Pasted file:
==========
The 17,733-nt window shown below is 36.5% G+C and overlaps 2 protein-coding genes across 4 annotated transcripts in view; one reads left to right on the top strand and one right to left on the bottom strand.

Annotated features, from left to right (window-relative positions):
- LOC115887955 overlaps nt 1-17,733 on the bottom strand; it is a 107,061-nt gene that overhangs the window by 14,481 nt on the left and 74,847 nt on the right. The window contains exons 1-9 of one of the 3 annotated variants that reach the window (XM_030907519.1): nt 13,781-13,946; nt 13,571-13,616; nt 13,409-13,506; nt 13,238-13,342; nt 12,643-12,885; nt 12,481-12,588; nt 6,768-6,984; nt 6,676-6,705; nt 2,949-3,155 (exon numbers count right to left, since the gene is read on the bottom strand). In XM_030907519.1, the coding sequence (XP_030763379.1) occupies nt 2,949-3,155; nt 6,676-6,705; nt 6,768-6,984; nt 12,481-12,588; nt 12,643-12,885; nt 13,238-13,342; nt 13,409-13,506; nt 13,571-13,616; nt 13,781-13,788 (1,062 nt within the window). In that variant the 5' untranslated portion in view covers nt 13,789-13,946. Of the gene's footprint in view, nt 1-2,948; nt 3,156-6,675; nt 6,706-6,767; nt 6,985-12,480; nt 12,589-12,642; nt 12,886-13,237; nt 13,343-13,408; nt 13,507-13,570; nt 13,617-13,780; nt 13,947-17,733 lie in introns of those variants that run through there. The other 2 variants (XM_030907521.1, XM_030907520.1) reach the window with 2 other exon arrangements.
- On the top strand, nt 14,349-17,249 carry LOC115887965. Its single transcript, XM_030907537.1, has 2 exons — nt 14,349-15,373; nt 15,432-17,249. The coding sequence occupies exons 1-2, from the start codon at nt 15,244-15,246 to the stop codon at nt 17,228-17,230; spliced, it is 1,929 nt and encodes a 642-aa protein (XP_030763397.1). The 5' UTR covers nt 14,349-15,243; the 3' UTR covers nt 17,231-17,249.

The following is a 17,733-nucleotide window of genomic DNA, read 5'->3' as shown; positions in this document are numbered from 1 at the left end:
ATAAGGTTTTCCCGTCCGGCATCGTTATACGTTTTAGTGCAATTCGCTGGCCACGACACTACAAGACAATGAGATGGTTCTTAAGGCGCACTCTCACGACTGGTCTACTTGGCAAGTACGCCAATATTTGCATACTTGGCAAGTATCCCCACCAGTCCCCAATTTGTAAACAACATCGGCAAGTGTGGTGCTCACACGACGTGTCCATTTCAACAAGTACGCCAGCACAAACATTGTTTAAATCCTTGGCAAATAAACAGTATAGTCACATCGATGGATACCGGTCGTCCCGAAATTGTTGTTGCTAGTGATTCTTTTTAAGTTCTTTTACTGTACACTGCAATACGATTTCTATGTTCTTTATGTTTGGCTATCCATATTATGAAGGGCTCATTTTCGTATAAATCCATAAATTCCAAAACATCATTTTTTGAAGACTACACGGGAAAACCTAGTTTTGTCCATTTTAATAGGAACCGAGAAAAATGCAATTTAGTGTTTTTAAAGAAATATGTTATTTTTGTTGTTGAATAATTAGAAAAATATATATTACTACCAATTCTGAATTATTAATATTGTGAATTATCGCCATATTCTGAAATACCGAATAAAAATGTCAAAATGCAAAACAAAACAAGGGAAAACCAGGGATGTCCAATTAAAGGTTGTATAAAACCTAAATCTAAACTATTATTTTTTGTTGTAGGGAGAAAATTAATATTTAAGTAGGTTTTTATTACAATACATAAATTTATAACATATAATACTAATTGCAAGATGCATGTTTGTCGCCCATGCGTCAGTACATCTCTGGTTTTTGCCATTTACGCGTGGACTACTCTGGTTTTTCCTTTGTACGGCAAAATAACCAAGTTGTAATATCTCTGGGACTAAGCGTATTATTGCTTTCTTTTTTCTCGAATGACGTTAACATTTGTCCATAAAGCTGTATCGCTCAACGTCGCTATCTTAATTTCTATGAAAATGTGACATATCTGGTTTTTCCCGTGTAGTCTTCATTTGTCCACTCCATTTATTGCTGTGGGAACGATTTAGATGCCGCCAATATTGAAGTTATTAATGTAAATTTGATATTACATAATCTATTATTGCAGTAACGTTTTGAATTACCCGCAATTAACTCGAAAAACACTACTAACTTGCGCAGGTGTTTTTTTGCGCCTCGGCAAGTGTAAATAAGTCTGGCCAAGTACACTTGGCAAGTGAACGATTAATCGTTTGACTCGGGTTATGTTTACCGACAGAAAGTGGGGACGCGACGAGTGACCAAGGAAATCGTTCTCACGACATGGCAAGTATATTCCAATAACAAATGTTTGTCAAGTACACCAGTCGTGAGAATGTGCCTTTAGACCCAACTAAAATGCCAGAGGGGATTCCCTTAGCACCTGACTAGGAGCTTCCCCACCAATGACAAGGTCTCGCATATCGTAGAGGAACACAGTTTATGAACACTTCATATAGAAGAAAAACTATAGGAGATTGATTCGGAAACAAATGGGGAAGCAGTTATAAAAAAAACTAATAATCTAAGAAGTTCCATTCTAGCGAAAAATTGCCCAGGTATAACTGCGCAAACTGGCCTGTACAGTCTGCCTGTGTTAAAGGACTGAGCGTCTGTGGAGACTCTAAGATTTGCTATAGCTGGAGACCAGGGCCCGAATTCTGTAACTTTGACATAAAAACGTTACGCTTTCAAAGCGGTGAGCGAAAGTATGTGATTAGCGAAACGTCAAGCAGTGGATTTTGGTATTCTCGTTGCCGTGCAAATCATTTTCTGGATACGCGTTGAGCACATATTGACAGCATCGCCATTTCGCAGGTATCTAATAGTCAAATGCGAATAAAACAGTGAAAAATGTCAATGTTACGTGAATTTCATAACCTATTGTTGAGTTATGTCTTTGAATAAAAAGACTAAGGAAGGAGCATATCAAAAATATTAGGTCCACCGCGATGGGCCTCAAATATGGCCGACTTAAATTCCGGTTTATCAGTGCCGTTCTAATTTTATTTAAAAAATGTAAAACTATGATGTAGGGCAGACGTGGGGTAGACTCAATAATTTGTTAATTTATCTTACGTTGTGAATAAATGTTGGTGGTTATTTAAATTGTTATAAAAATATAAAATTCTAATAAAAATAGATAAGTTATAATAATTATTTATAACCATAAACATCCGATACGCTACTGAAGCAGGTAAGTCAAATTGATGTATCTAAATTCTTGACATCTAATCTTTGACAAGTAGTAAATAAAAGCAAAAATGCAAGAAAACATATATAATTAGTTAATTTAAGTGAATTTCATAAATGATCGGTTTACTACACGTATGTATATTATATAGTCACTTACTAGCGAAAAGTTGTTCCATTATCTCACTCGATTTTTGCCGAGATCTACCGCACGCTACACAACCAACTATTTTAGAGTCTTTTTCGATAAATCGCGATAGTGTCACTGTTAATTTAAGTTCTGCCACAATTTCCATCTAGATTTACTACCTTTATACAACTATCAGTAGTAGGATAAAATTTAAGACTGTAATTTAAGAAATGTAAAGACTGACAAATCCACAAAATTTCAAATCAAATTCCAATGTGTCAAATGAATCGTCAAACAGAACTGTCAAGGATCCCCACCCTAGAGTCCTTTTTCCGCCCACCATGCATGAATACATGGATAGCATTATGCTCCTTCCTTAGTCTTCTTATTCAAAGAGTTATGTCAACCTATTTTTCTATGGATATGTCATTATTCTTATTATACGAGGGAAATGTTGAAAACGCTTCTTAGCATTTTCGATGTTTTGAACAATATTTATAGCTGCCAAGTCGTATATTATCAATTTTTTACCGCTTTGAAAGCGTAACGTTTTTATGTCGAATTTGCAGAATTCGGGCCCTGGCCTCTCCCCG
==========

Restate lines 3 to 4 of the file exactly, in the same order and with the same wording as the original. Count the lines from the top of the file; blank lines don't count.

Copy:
- LOC115887955 overlaps nt 1-17,733 on the bottom strand; it is a 107,061-nt gene that overhangs the window by 14,481 nt on the left and 74,847 nt on the right. The window contains exons 1-9 of one of the 3 annotated variants that reach the window (XM_030907519.1): nt 13,781-13,946; nt 13,571-13,616; nt 13,409-13,506; nt 13,238-13,342; nt 12,643-12,885; nt 12,481-12,588; nt 6,768-6,984; nt 6,676-6,705; nt 2,949-3,155 (exon numbers count right to left, since the gene is read on the bottom strand). In XM_030907519.1, the coding sequence (XP_030763379.1) occupies nt 2,949-3,155; nt 6,676-6,705; nt 6,768-6,984; nt 12,481-12,588; nt 12,643-12,885; nt 13,238-13,342; nt 13,409-13,506; nt 13,571-13,616; nt 13,781-13,788 (1,062 nt within the window). In that variant the 5' untranslated portion in view covers nt 13,789-13,946. Of the gene's footprint in view, nt 1-2,948; nt 3,156-6,675; nt 6,706-6,767; nt 6,985-12,480; nt 12,589-12,642; nt 12,886-13,237; nt 13,343-13,408; nt 13,507-13,570; nt 13,617-13,780; nt 13,947-17,733 lie in introns of those variants that run through there. The other 2 variants (XM_030907521.1, XM_030907520.1) reach the window with 2 other exon arrangements.
- On the top strand, nt 14,349-17,249 carry LOC115887965. Its single transcript, XM_030907537.1, has 2 exons — nt 14,349-15,373; nt 15,432-17,249. The coding sequence occupies exons 1-2, from the start codon at nt 15,244-15,246 to the stop codon at nt 17,228-17,230; spliced, it is 1,929 nt and encodes a 642-aa protein (XP_030763397.1). The 5' UTR covers nt 14,349-15,243; the 3' UTR covers nt 17,231-17,249.